EPA Assesses Potential for Hydraulic Fracturing to Impact Drinking Water Sources1
The Environmental Protection Agency (“EPA”) recently released a draft assessment analyzing the potential impacts of hydraulic fracturing (“fracking”) on drinking water resources2 (both on quality and quantity) for public comment and peer review.3 The draft assessment finds that fracking causes no widespread, systematic impacts on drinking water.4 The draft assessment notes that the findings do not mean that water contamination cannot happen, and clarifies that contamination was reported in a small portion of cases the EPA reviewed.5 The assessment indicates that the potential for contamination needs to be determined on a local level and not on a national level because the probability for contamination is regionally specific.6
Barring accidents, the assessment maintains that competition for water over time is a concern that should be considered at a local level.7 EPA notes that “[h]igh fracturing water use or consumption alone does not necessarily result in impacts to drinking water resources. Rather, impacts most often result from the combination of water use and water availability at a given withdrawal point.”8 The assessment finds that “[t]he potential for impacts to drinking water resources from hydraulic fracturing water withdrawals is highest in areas with relatively high fracturing water use and low water availability.”9 The assessment goes on to state that “[g]round water withdrawals exceeding natural recharge rates decrease water storage in aquifers, potentially mobilizing contaminants or allowing the infiltration of lower quality water from the land surface or adjacent formations,” which could affect drinking water quality.10 In New Mexico, Oklahoma and Kansas “[this] potential for water quantity and quality impacts from hydraulic fracturing water withdrawals . . . appears to be low at present.”11 12 In western and southern Texas the potential impact is much higher.13 EPA found it important to note that water scarcity is a concern that plagues many industries and is not unique to the oil and gas industry.14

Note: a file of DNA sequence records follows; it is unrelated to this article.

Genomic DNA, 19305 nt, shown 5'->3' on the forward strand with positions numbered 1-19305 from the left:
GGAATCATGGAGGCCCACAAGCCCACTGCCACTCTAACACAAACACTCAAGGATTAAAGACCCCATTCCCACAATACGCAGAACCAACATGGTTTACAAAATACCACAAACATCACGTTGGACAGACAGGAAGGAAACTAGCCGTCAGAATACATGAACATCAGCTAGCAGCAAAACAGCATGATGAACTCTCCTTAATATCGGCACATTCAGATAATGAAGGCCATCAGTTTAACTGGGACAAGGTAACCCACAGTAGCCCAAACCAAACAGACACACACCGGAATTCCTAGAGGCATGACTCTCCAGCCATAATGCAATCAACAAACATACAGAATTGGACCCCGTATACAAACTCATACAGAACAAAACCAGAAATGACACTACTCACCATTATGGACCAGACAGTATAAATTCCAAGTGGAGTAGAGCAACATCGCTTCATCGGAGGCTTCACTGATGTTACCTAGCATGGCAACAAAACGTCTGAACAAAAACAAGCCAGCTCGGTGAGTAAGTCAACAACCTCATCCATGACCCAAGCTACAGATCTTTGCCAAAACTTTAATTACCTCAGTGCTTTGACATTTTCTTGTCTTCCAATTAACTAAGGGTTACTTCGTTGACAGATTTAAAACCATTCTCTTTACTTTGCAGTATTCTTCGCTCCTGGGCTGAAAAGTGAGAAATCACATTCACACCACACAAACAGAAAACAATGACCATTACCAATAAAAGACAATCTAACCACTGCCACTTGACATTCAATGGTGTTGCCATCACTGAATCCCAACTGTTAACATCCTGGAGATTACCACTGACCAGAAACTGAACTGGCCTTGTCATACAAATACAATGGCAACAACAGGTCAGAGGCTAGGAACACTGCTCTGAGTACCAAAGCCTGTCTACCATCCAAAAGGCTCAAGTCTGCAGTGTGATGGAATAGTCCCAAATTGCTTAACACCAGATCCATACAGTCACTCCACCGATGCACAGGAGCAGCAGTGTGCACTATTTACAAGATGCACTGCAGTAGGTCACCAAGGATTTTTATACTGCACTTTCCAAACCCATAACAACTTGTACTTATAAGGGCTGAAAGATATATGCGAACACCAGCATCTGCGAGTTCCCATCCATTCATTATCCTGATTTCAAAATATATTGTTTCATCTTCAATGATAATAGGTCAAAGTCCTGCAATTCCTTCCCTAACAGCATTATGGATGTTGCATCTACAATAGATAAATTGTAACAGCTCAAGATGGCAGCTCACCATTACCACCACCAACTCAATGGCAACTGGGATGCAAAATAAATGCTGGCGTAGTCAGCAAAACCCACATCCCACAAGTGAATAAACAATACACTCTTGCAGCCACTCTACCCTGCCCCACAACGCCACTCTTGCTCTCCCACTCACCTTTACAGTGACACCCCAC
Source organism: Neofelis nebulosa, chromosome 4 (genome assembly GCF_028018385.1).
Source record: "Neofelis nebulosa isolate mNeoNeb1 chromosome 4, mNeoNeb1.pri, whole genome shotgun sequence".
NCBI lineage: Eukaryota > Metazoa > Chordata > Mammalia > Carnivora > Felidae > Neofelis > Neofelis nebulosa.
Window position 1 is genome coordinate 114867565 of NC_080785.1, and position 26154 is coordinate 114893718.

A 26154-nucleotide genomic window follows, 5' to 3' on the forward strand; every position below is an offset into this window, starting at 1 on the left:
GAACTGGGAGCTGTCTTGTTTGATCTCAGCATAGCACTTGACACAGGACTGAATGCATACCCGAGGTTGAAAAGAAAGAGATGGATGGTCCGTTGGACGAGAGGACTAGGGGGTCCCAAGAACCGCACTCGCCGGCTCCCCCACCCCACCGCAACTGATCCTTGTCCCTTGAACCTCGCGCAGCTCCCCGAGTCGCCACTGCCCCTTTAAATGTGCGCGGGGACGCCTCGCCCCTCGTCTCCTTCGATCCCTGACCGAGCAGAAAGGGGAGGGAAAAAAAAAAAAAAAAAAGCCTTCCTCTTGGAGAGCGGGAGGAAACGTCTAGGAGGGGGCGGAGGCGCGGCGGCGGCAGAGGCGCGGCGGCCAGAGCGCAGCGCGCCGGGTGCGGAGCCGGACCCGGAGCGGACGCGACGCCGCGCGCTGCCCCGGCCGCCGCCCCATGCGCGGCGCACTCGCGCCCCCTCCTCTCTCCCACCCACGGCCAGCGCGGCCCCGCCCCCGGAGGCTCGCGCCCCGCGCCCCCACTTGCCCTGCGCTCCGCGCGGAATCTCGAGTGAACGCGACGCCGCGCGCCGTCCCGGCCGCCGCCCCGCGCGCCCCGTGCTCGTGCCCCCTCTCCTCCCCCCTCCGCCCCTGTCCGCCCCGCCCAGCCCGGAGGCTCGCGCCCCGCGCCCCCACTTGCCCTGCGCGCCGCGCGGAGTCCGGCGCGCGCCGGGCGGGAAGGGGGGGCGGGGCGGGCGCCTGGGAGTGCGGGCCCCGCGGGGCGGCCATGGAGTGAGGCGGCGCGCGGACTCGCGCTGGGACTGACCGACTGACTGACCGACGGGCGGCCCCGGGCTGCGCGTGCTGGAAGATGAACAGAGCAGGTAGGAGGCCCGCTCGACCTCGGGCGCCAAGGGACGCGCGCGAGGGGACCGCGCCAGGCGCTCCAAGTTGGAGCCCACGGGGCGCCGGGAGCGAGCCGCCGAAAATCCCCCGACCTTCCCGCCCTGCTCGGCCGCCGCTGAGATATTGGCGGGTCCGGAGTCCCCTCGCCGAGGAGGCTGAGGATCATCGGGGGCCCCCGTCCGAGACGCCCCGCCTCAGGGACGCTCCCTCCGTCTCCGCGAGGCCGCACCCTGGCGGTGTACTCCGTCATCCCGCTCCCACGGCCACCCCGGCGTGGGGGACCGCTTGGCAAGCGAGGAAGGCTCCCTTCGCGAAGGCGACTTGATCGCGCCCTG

Other concerns over hydraulic fracturing come in the form of accidents and inadequate procedures,15 including “spills of hydraulic fracturing fluids and produced water; fracturing directly into underground drinking water resources; below ground migration of liquids and gases; and inadequate treatment and discharge of wastewater.”16 EPA notes that other problems can occur due to inadequate design or construction of casing or cement, which can allow fluid movement and a potential for contamination of drinking water.17 “Frac hits” have been reported, but the assessment notes that there are potential solutions even when accounting for the escape of fluids in general.18 “[V]ertical separation between the production zone and drinking water resources” can help protect drinking water from these kinds of accidents.19 The chemical makeup of the fluids also largely affects the impact of a potential spill.20 In summary, the draft assessment finds that drinking water generally has not been contaminated by fracking, acknowledging that there are exceptions and areas that have yet to be explored.21 This lack of conclusory findings has allowed organizations to summarize the report differently. It has allowed those who oppose fracking to report that there are still valid concerns regarding drinking water and fracking, and has allowed many others to report that fracking is harmless to drinking water resources.
What is certain is that the EPA’s draft assessment is unable to directly cite hydraulic fracturing as having widespread effects on drinking water. The EPA concludes its report by stating that it hopes that “the identification of limitations and uncertainties will promote greater attention to these areas through pre- and post-hydraulic fracturing monitoring programs” and research. EPA hopes that the report “advances the scientific basis for decisions by federal, state, tribal, and local officials; industry; and the public, on how best to protect drinking water resources now and in the future.”22
- 1. This summary was prepared by Robin James, a 2015 summer associate now in her third year of law school at the University of New Mexico. Ms. James will join Modrall Sperling in 2016.
- 2. See id. at 3-1 (It should also be noted that for the purpose of this study, “drinking water resources are defined broadly as any body of ground water or surface water that now serves, or in the future could serve, as a source of drinking water for public or private use.”).
- 3. Id. at ES-3.
- 4. See id. at ES-6.
- 5. See id. at ES 10-1.
- 6. See id. at 4-51.
- 7. See id. at ES-6.
- 8. Id. at 4-15.
- 9. Id. at ES-9; see also id. at 4-47; id. at 4-46 (stating that in New Mexico the average is only 175,000 gal per well).
- 10. Id. at ES-10.
- 11. Id. at 4-46.
- 12. See id. at 4-41.
- 13. See id. at 4-21.
- 14. See id. at 4-16 (stating, “This possibility is not unique to the oil and gas industry, as any large-volume water withdrawal has the potential to affect water quality.”).
- 15. See id. at 5-75 (stating the frequency of on-site spills in two states).
- 16. Id. at ES-6.
- 17. See id. at ES-14; see also id. at 6-1.
- 18. See id. at 6-52
- 19. Id. at 6-54; see also id. at 6-57 (summarizing the conclusion that induced fractures occur and in order to prevent fluid migration these fractures “must not intersect existing fractures or permeable zones that lead to drinking water resources.”).
- 20. See id. at 5-24.
- 21. See, e.g., id. at 8-72 (uncertainties with the report are labeled throughout); id. at ES-6.
- 22. Assessment of the Potential Impacts of Hydraulic Fracturing, supra note i, at 10-20 to 10-21.
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